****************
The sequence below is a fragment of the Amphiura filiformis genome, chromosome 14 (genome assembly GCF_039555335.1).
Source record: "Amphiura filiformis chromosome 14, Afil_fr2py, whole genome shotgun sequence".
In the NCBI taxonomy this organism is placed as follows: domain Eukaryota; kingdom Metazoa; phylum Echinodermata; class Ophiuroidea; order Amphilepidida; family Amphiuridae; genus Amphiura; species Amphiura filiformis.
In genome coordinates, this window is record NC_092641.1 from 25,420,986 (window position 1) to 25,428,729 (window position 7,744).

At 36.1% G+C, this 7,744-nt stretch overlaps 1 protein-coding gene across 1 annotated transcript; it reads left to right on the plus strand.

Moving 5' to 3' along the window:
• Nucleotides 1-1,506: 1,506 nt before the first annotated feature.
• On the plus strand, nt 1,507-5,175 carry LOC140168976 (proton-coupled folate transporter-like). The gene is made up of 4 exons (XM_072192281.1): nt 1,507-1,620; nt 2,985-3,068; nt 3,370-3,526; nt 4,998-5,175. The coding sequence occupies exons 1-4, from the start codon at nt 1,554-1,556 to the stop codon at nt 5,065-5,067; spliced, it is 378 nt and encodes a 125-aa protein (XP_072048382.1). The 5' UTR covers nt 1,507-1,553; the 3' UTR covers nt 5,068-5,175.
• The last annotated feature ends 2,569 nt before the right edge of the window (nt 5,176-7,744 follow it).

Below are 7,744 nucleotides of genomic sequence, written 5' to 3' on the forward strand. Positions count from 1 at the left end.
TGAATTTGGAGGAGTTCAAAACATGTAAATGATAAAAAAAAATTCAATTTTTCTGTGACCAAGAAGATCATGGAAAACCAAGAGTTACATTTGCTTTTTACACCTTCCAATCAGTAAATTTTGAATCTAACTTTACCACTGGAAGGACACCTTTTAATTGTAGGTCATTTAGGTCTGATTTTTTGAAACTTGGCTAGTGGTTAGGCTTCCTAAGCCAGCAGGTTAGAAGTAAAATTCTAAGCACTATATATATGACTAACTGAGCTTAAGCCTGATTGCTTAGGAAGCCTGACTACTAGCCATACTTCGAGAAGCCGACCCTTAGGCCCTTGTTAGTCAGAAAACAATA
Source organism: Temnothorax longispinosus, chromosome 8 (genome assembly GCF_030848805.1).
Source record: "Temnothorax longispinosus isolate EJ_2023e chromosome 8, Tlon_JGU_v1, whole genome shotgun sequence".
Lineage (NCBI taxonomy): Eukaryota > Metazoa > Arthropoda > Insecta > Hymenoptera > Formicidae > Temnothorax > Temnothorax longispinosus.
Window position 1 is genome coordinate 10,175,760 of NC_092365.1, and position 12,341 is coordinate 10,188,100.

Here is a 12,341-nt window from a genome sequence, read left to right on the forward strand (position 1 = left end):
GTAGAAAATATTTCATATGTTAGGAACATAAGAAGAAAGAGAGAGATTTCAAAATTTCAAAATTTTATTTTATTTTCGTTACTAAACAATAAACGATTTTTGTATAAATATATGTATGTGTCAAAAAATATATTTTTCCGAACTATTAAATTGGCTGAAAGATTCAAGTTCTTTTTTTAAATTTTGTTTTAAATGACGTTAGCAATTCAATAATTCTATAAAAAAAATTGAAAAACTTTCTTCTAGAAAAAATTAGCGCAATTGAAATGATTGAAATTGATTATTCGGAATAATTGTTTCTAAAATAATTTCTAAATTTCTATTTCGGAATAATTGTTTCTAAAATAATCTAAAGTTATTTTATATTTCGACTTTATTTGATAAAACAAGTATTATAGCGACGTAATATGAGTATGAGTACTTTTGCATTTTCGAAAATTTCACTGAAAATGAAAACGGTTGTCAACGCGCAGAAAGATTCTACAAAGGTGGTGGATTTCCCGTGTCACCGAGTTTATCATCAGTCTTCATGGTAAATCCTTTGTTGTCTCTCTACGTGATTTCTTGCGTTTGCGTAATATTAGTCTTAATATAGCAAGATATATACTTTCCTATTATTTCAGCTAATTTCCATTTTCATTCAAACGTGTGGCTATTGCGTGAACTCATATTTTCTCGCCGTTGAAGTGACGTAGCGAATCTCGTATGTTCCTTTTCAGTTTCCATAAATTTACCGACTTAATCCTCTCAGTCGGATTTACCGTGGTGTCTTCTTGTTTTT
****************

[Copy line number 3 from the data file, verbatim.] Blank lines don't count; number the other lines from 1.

In the NCBI taxonomy this organism is placed as follows: domain Eukaryota; kingdom Metazoa; phylum Echinodermata; class Ophiuroidea; order Amphilepidida; family Amphiuridae; genus Amphiura; species Amphiura filiformis.